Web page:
What is a GDPR data processing agreement (DPA)?

One important element of the legislation is the requirement for data controllers to enter into a Data Processing Agreement (DPA) with data processors.

Most businesses rely on third parties to process personal data. Whether it’s an email client, a cloud storage service, or website analytics software, you must have a data processing agreement with each of these services to achieve GDPR compliance.

The term “processing refers to anything you can possibly do with someone’s personal information such as collecting it, storing it, monetizing it or destroying it.

If your company is subject to the GDPR, you must have a written data processing agreement in place with all your data processors. It is one of the most basic steps of GDPR compliance and necessary to avoid GDPR fines.

GDPR compliance requires data controllers to sign a data processing agreement with any parties that act as data processors on their behalf. 

What is a DPA?

A DPA is a legally binding document to be entered into between the controller and the processor in writing or in electronic form. It regulates the particularities of data processing – such as its scope and purpose – as well as the relationship between the controller and the processor.

GDPR Article 28, Section 3, explains in detail the eight topics that need to be covered in a DPA. You must include the following:

  • The processor agrees to process personal data only on written instructions of the controller.
  • Everyone who comes into contact with the data is sworn to confidentiality.
  • All appropriate technical and organisational measures are used to protect the security of the data.
  • The processor will not subcontract to another processor unless instructed to do so in writing by the controller, in which case another DPA will need to be signed with the sub-processor (pursuant to Sections 2 and 4 of Article 28).
  • The processor will help the controller uphold their obligations under the GDPR, particularly concerning data subjects’ rights.
  • The processor will help the controller maintain GDPR compliance with regard to Article 32 (security of processing) and Article 36 (consulting with the data protection authority before undertaking high-risk processing).
  • The processor agrees to delete all personal data upon the termination of services or return the data to the controller.
  • The processor must allow the controller to conduct an audit and will provide whatever information necessary to prove compliance.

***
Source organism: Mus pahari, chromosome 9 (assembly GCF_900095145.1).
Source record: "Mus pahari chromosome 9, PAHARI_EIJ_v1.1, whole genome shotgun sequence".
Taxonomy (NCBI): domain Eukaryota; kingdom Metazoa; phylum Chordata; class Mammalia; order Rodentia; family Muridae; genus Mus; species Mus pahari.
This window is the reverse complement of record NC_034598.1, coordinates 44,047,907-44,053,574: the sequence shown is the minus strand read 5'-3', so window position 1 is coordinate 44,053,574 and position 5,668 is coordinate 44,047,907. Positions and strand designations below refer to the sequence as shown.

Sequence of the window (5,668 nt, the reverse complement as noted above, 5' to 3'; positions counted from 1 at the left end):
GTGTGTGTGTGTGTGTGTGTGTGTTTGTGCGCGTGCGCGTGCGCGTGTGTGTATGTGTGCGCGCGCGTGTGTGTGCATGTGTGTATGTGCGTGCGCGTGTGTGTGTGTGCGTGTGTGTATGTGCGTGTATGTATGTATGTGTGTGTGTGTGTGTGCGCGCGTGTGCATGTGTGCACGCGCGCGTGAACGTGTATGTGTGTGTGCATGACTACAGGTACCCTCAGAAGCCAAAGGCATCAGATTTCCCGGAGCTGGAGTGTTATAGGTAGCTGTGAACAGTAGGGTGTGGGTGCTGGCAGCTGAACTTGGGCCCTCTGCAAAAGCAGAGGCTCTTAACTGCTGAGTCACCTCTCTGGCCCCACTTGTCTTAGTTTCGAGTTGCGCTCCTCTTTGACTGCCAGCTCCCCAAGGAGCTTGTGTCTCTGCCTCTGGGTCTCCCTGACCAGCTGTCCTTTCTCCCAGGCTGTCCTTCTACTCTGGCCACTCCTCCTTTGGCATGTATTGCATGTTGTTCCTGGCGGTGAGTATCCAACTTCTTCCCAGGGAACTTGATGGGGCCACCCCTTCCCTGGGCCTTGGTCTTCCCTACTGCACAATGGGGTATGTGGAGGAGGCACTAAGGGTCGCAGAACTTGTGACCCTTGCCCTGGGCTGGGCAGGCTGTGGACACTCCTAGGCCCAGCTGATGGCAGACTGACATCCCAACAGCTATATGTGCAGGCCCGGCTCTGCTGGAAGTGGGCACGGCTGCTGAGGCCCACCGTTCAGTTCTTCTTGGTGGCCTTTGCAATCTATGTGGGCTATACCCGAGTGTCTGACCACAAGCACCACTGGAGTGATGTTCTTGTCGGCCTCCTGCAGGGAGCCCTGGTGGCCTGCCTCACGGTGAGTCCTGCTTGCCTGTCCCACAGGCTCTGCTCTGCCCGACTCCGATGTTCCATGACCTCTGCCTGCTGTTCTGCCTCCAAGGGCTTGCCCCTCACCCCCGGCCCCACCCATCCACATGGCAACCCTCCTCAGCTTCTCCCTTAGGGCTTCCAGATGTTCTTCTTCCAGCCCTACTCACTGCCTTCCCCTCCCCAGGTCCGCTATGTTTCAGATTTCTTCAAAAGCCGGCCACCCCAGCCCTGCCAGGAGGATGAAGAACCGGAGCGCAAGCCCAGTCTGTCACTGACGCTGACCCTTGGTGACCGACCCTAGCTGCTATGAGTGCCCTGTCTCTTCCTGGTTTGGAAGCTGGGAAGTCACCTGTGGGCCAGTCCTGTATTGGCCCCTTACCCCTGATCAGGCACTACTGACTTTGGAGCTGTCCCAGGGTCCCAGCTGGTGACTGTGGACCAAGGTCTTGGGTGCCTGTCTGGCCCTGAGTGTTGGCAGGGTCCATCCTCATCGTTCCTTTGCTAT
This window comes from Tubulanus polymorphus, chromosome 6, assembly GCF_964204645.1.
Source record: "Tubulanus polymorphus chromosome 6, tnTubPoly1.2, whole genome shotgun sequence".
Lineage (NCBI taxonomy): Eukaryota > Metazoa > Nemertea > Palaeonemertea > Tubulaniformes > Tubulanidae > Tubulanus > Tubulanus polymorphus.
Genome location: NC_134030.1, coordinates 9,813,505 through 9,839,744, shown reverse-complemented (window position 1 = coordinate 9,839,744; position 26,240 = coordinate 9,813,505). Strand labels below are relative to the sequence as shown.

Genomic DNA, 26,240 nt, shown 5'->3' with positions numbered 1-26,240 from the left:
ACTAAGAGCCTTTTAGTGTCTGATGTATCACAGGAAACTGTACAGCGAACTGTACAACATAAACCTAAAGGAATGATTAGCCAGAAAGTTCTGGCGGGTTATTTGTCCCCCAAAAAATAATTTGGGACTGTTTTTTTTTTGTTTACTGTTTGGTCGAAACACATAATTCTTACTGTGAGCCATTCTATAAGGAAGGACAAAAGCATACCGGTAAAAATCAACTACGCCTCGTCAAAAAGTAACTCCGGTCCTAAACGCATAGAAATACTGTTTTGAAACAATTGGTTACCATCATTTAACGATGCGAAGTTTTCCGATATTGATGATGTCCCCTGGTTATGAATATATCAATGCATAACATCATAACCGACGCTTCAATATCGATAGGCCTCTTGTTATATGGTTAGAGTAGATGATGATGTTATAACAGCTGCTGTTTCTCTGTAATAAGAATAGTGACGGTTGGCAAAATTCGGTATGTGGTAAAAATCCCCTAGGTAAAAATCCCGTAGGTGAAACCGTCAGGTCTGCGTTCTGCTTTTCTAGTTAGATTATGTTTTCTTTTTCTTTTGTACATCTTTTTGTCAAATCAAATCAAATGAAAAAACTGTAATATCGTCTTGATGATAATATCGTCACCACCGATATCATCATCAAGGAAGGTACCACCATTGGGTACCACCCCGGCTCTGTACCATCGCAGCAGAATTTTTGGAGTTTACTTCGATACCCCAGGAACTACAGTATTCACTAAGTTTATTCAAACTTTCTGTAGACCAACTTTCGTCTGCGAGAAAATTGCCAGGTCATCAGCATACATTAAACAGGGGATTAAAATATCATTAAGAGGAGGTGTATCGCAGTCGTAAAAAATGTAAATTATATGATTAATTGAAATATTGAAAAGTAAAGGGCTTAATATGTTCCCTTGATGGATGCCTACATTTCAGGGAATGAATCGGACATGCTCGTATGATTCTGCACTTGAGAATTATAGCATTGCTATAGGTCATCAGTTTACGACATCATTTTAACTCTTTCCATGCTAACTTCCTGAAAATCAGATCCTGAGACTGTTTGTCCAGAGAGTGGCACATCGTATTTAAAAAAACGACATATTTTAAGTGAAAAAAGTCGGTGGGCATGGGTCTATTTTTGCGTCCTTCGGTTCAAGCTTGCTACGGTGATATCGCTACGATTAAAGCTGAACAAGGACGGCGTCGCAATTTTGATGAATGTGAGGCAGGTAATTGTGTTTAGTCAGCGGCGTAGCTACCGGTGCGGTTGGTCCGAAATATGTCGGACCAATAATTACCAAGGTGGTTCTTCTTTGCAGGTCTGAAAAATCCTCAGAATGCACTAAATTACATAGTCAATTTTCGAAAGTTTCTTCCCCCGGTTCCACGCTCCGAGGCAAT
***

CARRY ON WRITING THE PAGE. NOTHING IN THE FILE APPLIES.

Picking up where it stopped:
The GDPR requires data controllers to take measures to ensure the protection of personal data they handle. If data controllers decide to outsource certain data processing activities, they must be able to demonstrate that their suppliers and sub-processors also provide sufficient guarantees to protect the data and are GDPR compliant.

If you are a controller and, as a result of outsourcing, you wish to transfer your data to a third-party, for example a cloud provider, you need to sign a DPA with that third party.

Even if you are not a controller, but a processor, and decide to outsource your activities you’ll need to sign a DPA and ensure that any other sub-processor in the chain complies with the requirements of the GDPR.

You must ensure that your processors provide sufficient guarantees for the protection of the data transferred to them. Under the GDPR, if there is a data breach, even if it’s on the side of the processor, you, as a controller, might be held responsible. Therefore it is important to choose processors that implement sufficient measures to minimize the risk of a data breach. Processors must also take sufficient measures to decrease the effect of a breach and to inform you in due course.

Data processors should not be able to process your data for any other purpose than what’s the purpose of your DPA and of the outsourcing. Therefore, you should check how the processor will use the data you transfer to it; whether it is in accordance with your contract or whether the processor intends to use the data for its own purposes. You will need to make sure that the scope of the processor’s DPA is not broader than the original legal basis you have for processing the personal data.

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